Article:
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FTSC                             FIDONET TECHNICAL STANDARDS COMMITTEE
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Publication:    FTA-1006
Revision:       2
Title:          Key words to indicate requirement levels
Author:         Administrator
Revision Date:  17 January 1998
Expiry Date:    17 January 2000
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Contents:
                1. MUST
                2. MUST NOT
                3. SHOULD
                4. SHOULD NOT
                5. MAY
                6. Guidance in the use of these imperatives
                7. Security considerations
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Status of this document
-----------------------

  This document is an FTSC Administrative document (FTA), and
  specifies a Fidonet Best Current Practice for the Fidonet community.
  Distribution of this document is unlimited.


Abstract
--------

  In many standards documents several words are used to signify the
  requirements in the specification. These words are often
  capitalized. This document defines these words as they should be
  interpreted in FTSC documents. Authors who follow these guidelines
  should incorporate this phrase near the beginning of their document:

    The key words "MUST", "MUST NOT", "REQUIRED", "SHALL", "SHALL
    NOT", "SHOULD", "SHOULD NOT", "RECOMMENDED", "MAY", and "OPTIONAL"
    in this document are to be interpreted as described in FTA-xxxx.

  Note that the force of these words is modified by the requirement
  level of the document in which they are used.

  The key words in *this* document itself are to be interpreted as
  described here.


1. MUST
-------

  This word, or the terms "REQUIRED" or "SHALL", mean that the
  definition is an absolute requirement of the specification.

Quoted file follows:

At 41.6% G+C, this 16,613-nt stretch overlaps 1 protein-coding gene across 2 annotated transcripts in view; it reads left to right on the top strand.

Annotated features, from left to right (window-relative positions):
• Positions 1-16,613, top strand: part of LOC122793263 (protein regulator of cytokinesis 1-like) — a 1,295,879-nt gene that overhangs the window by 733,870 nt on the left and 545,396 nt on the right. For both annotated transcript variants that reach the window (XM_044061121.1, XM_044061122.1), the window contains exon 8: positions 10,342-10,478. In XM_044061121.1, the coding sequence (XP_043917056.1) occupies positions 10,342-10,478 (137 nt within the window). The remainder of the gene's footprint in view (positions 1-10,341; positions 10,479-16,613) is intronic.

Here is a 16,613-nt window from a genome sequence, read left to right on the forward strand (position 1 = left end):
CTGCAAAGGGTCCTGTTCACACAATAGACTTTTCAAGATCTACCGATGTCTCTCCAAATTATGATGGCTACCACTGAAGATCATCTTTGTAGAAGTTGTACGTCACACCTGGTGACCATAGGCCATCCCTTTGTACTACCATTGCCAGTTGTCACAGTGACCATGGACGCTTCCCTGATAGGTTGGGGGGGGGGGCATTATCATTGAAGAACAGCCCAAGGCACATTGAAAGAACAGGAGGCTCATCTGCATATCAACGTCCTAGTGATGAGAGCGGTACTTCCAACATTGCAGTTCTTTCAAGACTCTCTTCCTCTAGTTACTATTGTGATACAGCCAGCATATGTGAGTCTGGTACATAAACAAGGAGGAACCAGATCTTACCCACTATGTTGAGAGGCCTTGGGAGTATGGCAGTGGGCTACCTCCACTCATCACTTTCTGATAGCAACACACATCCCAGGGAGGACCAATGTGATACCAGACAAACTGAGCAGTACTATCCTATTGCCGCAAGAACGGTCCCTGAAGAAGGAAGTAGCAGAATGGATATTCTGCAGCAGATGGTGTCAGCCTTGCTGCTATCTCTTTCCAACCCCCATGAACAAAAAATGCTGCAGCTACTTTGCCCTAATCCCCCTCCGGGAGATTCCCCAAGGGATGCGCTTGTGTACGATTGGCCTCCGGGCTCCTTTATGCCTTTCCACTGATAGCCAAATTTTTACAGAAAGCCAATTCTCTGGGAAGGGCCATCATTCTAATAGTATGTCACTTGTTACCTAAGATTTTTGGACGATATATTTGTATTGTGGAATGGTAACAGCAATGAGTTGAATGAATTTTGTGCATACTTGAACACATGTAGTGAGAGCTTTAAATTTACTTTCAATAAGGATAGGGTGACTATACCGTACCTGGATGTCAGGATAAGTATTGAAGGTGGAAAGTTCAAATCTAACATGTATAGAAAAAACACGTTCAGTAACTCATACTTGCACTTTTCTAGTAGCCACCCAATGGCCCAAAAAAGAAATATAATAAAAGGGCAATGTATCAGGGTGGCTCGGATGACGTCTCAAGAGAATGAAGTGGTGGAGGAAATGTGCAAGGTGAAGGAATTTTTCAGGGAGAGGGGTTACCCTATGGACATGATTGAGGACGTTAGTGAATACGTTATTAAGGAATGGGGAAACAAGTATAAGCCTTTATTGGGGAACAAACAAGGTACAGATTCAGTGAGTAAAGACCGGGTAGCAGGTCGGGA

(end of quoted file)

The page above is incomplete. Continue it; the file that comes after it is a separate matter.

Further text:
2. MUST NOT
-----------

  This phrase, or the phrase "SHALL NOT", mean that the definition is
  an absolute prohibition of the specification.


3. SHOULD
---------

  This word, or the adjective "RECOMMENDED", mean that there may exist
  valid reasons in particular circumstances to ignore a particular
  item, but the full implications must be understood and carefully
  weighed before choosing a different course.


4. SHOULD NOT
-------------

  This phrase, or the phrase "NOT RECOMMENDED" mean that there may
  exist valid reasons in particular circumstances when the particular
  behavior is acceptable or even useful, but the full implications
  should be understood and the case carefully weighed before
  implementing any behavior described with this label.


5. MAY
------

  This word, or the adjective "OPTIONAL", mean that an item is truly
  optional. One vendor may choose to include the item because a
  particular marketplace requires it or because the vendor feels that
  it enhances the product while another vendor may omit the same item.
  An implementation which does not include a particular option MUST be
  prepared to interoperate with another implementation which does
  include the option, though perhaps with reduced functionality. In
  the same vein an implementation which does include a particular
  option MUST be prepared to interoperate with another implementation
  which does not include the option (except, of course, for the
  feature the option provides.)


6. Guidance in the use of these imperatives
-------------------------------------------

  Imperatives of the type defined in this document must be used with
  care and sparingly. In particular, they MUST only be used where it
  is actually required for interoperation or to limit behavior which
  has potential for causing harm. For example, they must not be used
  to try to impose a particular method on implementors where the
  method is not required for interoperability.


7. Security considerations
--------------------------

  These terms are frequently used to specify behavior with security
  implications. The effects on security of not implementing a MUST or
  SHOULD, or doing something the specification says MUST NOT or SHOULD
  NOT be done may be very subtle. Document authors should take the
  time to elaborate the security implications of not following
  recommendations or requirements as most implementors will not have
  had the benefit of the experience and discussion that produced the
  specification.


A. References
-------------

  [RFC2119] "Key words for use in RFCs to Indicate Requirement
  Levels". Scott Bradner. March 1997.


B. Acknowledgements
-------------------

  This document is heavily based on the original text of RFC2119 by
  Scott Bradner. Please read that document for further
  acknowledgements.


C. Author contact data
----------------------

  Odinn Sorensen
  Fidonet: 2:236/77
  E-mail:  odinn@goldware.dk
  WWW:     http://www.goldware.dk


D. History
----------

  Rev.1, 19971118: First release as draft.
  Rev.2, 19980117: First release as official FTA. Clarified whether
                   the document applies to itself (which it does).


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